7 citations

Proceedings ArticleDOI
27 Sep 2021
TL;DR: In this article, the authors proposed a correlation analysis between various NFTs' characteristics and the popularity of the NFT, which can have practical implications for both designers and users.
Abstract: Blockchain technology supports digital assets, which can take the form of cryptocurrencies and tokens. Tokens are usually created on top of the blockchain platform, using smart contracts. Two main categories of tokens exist: Fungible Tokens and Non-Fungible Tokens (NFTs). Here, we focus on NFTs and propose a correlation analysis between various NFTs' characteristics and the popularity of the NFTs. The results can have practical implications for both designers and users.

6 citations


Cited by
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Journal Article
TL;DR: In this paper, a formal framework for reasoning with goal models is presented, in particular, a qualitative and a numerical axiomatization for goal modeling primitives and introduces label propagation algorithms that are shown to be sound and complete with respect to their respective axioms.
Abstract: Over the past decade, goal models have been used in Computer Science in order to represent software requirements, business objectives and design qualities. Such models extend traditional AI planning techniques for representing goals by allowing for partially defined and possibly inconsistent goals. This paper presents a formal framework for reasoning with such goal models. In particular, the paper proposes a qualitative and a numerical axiomatization for goal modeling primitives and introduces label propagation algorithms that are shown to be sound and complete with respect to their respective axiomatizations. In addition, the paper reports on preliminary experimental results on the propagation algorithms applied to a goal model for a US car manufacturer.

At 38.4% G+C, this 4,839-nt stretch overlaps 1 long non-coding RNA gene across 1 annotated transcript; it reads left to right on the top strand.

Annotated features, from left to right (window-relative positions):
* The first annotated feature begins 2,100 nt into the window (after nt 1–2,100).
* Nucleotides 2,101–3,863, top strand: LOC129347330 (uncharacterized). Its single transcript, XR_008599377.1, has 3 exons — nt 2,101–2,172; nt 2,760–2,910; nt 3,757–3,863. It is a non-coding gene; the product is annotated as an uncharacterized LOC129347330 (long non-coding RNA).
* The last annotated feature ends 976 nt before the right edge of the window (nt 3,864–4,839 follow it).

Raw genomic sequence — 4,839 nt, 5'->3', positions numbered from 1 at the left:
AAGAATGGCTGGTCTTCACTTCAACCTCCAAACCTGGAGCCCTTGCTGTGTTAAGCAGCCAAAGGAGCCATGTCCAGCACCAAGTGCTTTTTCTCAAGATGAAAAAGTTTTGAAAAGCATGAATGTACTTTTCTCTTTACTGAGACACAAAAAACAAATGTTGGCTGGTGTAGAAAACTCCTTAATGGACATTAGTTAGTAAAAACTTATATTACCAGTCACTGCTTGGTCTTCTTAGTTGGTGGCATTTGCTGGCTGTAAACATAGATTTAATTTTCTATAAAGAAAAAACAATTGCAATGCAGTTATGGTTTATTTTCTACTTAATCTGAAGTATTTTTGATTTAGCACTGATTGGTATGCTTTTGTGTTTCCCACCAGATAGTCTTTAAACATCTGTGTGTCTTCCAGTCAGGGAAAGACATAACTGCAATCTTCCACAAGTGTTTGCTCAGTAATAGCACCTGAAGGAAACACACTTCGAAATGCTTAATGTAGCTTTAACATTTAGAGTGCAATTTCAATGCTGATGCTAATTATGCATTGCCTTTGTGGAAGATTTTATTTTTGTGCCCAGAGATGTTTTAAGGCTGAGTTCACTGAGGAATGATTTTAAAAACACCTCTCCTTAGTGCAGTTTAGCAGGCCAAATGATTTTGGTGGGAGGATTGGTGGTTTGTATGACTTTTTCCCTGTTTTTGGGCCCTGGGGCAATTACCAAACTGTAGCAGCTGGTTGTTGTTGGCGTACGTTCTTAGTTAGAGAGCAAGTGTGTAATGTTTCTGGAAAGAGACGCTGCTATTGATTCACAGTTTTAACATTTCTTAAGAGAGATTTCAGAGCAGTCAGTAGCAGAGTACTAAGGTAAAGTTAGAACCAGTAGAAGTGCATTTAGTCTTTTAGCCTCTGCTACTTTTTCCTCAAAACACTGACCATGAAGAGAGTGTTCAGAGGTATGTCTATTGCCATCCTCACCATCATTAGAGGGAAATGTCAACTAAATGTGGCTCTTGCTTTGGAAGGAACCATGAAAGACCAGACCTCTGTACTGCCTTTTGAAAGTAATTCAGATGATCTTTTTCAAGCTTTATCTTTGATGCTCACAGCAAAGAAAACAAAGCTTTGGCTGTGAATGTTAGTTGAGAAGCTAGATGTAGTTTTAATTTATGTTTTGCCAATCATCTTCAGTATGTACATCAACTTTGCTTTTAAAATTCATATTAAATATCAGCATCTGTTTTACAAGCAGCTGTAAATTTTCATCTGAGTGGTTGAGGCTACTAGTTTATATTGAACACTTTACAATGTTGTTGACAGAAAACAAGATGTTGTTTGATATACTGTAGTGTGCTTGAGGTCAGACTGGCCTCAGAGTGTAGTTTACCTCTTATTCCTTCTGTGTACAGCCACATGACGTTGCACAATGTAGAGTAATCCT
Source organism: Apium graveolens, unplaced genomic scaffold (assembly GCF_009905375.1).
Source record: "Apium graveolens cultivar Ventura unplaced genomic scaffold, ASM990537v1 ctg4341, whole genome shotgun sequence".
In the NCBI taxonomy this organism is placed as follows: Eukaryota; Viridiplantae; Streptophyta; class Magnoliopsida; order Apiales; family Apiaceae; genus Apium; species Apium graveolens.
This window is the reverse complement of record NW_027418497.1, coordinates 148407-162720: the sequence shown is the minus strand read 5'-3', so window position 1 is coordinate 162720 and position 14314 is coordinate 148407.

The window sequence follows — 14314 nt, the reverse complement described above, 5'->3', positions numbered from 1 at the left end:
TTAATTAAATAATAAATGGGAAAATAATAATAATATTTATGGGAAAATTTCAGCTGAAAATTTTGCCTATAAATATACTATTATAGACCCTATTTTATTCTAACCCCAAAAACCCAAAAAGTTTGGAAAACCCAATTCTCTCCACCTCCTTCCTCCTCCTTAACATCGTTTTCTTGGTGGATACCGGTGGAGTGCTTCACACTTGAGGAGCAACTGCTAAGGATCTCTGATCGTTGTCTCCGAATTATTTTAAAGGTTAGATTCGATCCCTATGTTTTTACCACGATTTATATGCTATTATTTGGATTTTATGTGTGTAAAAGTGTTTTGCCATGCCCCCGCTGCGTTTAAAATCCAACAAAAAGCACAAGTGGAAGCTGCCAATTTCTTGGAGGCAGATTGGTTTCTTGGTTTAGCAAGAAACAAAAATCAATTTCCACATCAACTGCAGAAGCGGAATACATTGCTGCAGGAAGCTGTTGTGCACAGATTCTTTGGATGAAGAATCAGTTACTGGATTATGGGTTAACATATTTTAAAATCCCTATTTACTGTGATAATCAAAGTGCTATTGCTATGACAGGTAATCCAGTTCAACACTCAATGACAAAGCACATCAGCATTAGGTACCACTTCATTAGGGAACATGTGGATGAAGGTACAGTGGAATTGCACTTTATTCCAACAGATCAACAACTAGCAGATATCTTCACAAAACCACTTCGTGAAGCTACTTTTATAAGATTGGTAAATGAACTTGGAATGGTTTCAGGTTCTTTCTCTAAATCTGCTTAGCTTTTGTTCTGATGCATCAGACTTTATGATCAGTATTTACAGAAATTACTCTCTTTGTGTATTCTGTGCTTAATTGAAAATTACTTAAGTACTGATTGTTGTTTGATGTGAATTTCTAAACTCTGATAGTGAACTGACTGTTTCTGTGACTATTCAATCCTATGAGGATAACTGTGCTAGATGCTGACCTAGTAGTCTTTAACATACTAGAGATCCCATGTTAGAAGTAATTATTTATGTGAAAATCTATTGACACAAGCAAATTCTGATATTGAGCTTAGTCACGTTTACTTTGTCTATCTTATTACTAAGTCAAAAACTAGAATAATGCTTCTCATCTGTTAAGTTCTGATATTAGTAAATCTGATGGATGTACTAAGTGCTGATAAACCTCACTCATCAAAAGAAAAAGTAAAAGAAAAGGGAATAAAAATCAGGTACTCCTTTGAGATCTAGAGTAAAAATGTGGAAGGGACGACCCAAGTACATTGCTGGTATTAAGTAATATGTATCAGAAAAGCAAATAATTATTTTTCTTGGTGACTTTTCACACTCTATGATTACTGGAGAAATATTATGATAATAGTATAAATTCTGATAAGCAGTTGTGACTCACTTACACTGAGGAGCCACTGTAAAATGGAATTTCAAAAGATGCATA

292 citations

Journal ArticleDOI
TL;DR: An extensive survey on the applications of blockchain for the metaverse and the impact of blockchain on key-enabling technologies in the Metaverse, including Internet-of- Things, digital twins, multi-sensory and immersive applications, artificial intelligence, and big data is investigated.

94 citations

Journal ArticleDOI
TL;DR: In this paper, the authors argue that activity theory, as a theory of practice, can help overcome long-standing challenges in the field of information systems (IS) by better accounting for the material in work and social activity.
Abstract: Purpose This theory development paper argues that activity theory, as a theory of practice, can help overcome long-standing challenges in the field of information systems (IS) by better accounting for the material in work and social activity. It also suggests ways in which IS research can inform the development of activity theory. In this way, this paper seeks to be forward-looking as much as reflective to advance an enlarged understanding of activity theory, and argue for its development in IS studies. Design/methodology/approach The paper is conceptual and draws upon existing literature and research to propose and cultivate an updated understanding of activity theory as a theoretical lens capable of accounting for social and technical aspects in IS. Findings The paper has three aims. First, to cultivate the use of activity theory in IS. It elaborates on the use and contribution of activity theory in IS, charts it’s use over the last 20 years and discusses how it brings together a range of ideas that hav...

67 citations

Journal ArticleDOI
01 Apr 2019
TL;DR: In this paper, a knowledge-aware recommender system is proposed, where the key issue is how to obtain rich and structured knowledge base (KB) information for recommender systems items.
Abstract: To develop a knowledge-aware recommender system, a key issue is how to obtain rich and structured knowledge base (KB) information for recommender system (RS) items. Existing data sets or methods ei...

44 citations

Proceedings Article
01 Jan 2018
TL;DR: This paper presents KB4Rec v1.0, a data set linking KB information for RSs, which has linked three widely used RS data sets with two popular KBs, namely Freebase and YAGO.
Abstract: To develop a knowledge-aware recommender system, a key data problem is how we can obtain rich and structured knowledge information for recommender system (RS) items. Existing datasets or methods either use side information from original recommender systems (containing very few kinds of useful information) or utilize private knowledge base (KB). In this paper, we present the first public linked KB dataset for recommender systems, named KB4Rec v1.0, which has linked three widely used RS datasets with the popular KB Freebase. Based on our linked dataset, we first preform some interesting qualitative analysis experiments, in which we discuss the effect of two important factors (i.e. popularity and recency) on whether a RS item can be linked to a KB entity. Finally, we present the comparison of several knowledge-aware recommendation algorithms on our linked dataset.

43 citations